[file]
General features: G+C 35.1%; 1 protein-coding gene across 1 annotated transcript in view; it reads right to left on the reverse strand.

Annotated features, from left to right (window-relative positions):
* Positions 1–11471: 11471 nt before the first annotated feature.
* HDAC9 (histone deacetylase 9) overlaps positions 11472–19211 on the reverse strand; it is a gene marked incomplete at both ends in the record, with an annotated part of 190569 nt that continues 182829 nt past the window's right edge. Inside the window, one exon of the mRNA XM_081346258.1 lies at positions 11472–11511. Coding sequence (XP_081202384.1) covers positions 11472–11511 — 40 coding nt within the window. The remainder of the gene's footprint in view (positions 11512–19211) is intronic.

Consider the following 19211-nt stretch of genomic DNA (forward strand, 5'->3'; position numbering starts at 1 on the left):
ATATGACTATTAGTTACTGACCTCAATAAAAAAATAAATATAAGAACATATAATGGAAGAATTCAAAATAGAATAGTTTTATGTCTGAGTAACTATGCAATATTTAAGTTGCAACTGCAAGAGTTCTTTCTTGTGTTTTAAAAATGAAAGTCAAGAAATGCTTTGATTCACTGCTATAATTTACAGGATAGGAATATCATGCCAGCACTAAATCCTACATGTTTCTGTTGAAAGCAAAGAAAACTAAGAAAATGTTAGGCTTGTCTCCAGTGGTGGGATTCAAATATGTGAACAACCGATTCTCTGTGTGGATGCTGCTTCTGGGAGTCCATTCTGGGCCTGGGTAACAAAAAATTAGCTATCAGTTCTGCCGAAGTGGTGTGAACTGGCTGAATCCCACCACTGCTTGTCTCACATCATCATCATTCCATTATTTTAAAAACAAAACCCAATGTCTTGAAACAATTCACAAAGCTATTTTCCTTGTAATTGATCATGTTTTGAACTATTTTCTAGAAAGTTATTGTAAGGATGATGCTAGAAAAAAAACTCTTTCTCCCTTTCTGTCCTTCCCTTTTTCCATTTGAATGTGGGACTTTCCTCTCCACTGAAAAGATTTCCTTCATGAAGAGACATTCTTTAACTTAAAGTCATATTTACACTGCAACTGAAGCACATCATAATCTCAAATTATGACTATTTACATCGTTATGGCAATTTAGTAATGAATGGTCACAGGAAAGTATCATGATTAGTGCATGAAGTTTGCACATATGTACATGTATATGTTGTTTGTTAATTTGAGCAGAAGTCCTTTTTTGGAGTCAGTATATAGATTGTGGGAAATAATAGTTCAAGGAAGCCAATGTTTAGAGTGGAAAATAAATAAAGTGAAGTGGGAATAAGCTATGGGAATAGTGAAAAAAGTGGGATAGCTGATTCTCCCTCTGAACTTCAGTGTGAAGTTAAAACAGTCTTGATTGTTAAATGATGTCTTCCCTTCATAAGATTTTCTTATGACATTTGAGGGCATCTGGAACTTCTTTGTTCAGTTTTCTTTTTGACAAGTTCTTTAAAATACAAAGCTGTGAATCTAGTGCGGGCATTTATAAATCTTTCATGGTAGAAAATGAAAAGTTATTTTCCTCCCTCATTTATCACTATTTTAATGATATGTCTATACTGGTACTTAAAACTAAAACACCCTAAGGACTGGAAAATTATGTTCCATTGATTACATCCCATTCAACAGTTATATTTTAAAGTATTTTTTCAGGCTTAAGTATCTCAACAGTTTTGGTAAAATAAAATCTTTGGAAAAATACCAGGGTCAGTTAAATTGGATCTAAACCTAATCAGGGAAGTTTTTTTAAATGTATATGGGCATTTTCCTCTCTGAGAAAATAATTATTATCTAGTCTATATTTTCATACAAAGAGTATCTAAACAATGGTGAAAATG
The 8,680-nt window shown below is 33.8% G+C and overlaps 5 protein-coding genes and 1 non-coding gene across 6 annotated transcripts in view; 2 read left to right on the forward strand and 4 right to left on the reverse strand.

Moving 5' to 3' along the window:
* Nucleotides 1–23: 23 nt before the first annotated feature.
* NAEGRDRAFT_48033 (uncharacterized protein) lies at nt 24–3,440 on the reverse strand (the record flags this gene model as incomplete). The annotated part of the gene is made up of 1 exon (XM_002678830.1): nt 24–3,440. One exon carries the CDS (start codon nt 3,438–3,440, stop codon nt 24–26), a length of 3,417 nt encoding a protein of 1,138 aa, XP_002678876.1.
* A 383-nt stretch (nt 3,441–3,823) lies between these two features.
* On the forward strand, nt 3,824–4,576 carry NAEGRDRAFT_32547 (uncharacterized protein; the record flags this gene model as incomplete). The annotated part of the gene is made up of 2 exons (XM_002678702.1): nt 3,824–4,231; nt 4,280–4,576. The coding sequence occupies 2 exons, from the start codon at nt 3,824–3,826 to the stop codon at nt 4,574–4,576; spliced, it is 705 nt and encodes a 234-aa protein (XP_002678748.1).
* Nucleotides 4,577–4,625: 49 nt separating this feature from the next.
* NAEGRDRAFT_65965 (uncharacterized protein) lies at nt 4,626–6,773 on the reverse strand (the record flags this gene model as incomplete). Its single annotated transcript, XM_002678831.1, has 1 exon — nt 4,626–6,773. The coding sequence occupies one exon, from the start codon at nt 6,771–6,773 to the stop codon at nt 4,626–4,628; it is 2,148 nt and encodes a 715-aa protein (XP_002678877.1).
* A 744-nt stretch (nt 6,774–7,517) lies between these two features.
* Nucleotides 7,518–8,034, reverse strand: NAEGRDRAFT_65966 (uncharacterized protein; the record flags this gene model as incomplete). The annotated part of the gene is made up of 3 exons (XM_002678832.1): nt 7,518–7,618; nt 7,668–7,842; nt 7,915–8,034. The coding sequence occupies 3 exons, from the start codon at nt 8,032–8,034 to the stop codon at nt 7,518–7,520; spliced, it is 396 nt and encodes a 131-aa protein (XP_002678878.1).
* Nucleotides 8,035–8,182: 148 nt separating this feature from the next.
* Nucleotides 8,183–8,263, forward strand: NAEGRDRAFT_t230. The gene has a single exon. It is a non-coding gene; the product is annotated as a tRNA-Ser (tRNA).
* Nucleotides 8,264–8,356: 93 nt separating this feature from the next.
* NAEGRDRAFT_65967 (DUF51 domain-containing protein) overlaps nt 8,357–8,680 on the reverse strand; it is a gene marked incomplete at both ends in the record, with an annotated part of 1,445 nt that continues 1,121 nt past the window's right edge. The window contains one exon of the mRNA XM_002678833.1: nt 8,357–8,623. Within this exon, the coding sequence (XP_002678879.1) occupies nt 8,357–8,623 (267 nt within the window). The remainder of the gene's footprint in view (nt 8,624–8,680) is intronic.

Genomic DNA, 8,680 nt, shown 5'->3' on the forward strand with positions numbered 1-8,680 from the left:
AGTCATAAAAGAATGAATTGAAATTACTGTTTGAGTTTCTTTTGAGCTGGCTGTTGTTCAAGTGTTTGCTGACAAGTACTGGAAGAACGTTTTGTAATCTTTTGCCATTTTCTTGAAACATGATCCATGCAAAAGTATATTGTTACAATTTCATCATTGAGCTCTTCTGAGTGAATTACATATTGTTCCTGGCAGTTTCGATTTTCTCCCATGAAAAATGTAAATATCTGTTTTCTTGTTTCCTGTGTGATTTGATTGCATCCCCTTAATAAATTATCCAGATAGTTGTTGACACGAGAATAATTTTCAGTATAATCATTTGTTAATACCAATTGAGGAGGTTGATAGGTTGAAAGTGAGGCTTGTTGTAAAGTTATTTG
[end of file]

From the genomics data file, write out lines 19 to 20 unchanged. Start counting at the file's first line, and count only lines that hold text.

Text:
* Nucleotides 8,264–8,356: 93 nt separating this feature from the next.
* NAEGRDRAFT_65967 (DUF51 domain-containing protein) overlaps nt 8,357–8,680 on the reverse strand; it is a gene marked incomplete at both ends in the record, with an annotated part of 1,445 nt that continues 1,121 nt past the window's right edge. The window contains one exon of the mRNA XM_002678833.1: nt 8,357–8,623. Within this exon, the coding sequence (XP_002678879.1) occupies nt 8,357–8,623 (267 nt within the window). The remainder of the gene's footprint in view (nt 8,624–8,680) is intronic.